Interesting aspects about old Madras and the people were the highlights of the talks and programmes organised as part of the ‘Madras Week' celebrations on Wednesday.
Many youngsters of SaReGaa Children's Choir learnt songs composed on ancient Tamil literature that referred to the localities of Madras. Triplicane and Mylapore are mentioned in verses written by Thirumangai Alwar and Thirugnanasambandar.
Heritage enthusiast Pradeep Chakravarthy, who conducted the programme, said the verses reveal that Madras had several waterbodies and greenery. Children were sensitised to the need for environmental conservation mentioned in the songs.
In another talk, he spoke on the life in city as mentioned in inscriptions of temples.
The inscriptions depict the daily life in Madras when the existing areas in Chennai were only villages.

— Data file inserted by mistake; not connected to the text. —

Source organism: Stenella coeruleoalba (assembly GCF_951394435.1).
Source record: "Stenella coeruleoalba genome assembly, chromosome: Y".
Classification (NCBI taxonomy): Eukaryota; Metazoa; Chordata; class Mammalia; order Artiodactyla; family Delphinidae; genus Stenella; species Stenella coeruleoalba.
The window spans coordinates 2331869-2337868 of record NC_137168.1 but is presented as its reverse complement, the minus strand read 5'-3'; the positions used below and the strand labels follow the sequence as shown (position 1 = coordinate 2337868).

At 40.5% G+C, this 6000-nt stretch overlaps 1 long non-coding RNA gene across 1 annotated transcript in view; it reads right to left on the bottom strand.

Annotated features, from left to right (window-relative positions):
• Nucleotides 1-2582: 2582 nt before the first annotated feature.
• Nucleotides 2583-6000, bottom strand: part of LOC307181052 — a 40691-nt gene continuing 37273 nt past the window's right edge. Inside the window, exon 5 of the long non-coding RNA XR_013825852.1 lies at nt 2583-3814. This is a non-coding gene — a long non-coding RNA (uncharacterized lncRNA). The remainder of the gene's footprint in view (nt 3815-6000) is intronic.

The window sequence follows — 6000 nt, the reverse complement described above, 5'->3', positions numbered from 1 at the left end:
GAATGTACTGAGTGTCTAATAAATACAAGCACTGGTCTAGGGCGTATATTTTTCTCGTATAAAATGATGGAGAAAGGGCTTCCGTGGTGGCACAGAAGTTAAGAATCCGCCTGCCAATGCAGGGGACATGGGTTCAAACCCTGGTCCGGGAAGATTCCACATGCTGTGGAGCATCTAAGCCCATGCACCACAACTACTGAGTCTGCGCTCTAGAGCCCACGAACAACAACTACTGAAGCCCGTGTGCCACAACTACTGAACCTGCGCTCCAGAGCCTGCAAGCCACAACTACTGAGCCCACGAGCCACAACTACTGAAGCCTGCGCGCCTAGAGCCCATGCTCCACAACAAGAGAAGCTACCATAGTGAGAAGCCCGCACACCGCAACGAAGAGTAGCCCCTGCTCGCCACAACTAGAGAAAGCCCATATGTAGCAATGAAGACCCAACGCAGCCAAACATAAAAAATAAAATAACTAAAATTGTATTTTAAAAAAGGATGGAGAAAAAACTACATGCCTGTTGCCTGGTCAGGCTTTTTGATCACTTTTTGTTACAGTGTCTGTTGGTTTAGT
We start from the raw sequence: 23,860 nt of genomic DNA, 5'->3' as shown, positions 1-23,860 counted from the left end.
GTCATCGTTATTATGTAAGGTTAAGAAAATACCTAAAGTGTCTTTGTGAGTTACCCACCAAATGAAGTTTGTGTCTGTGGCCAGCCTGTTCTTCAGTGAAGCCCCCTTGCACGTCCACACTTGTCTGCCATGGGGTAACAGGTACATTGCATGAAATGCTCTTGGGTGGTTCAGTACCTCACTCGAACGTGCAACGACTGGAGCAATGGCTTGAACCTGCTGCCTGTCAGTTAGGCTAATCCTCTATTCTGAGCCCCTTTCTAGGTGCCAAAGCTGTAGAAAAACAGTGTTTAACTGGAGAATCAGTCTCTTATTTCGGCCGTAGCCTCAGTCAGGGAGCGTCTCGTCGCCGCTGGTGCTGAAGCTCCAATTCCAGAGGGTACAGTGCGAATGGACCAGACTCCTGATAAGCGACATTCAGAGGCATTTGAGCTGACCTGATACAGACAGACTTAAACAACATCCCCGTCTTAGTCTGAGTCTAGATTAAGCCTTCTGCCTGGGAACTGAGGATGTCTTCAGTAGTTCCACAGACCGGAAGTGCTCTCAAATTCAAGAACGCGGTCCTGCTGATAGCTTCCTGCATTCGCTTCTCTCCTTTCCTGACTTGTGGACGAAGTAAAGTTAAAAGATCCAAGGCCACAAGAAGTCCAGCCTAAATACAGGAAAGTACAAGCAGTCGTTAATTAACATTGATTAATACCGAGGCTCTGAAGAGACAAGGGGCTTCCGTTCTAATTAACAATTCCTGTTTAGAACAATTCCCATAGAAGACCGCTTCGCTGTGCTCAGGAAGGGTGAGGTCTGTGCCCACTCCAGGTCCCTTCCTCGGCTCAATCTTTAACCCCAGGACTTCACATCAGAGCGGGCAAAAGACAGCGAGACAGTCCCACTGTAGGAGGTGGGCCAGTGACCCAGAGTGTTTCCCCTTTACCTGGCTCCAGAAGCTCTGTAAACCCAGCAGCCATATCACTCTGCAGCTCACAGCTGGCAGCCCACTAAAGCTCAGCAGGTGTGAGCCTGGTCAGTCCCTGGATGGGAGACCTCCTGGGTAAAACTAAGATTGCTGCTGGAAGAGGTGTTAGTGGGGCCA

They provide information on localities such as Ambattur, Chetpet, Nungambakkam, Manali and Koyambedu.
‘Vadagaperuvazhi', a route used during the Chola period, still exists as East Coast Road, he said.
Children of Railway Bala Bhavan Matriculation Higher Secondary School, Perambur, went on a heritage walk along the Marina from War Memorial to Light House. Students also took part in oratorical and poster competitions on Madras.
Archaeologist Chithra Madhavan spoke on lesser known ancient temples in the city at a programme in Anna Nagar.
She said Virupakshishwarar temple in Mylapore and Vengishwarar temple in Kodambakkam belonged to the Chola regime.
The main shrine in the Kodambakkam temple is in the shape of a horse shoe, which is similar to that found in Nakula Sahadeva ratha in Mamallapuram. “We are losing out on such marvels while renovating temples. Steps must be taken to preserve inscriptions,” she added.
Some talks also focussed on the people, including Gujaratis and Anglo-Indians, who contributed to the growth of the city.
Karthik Bhatt profiled 20 prominent Gujaratis who settled here for several generations and made a mark in various fields such as education, social service and trade.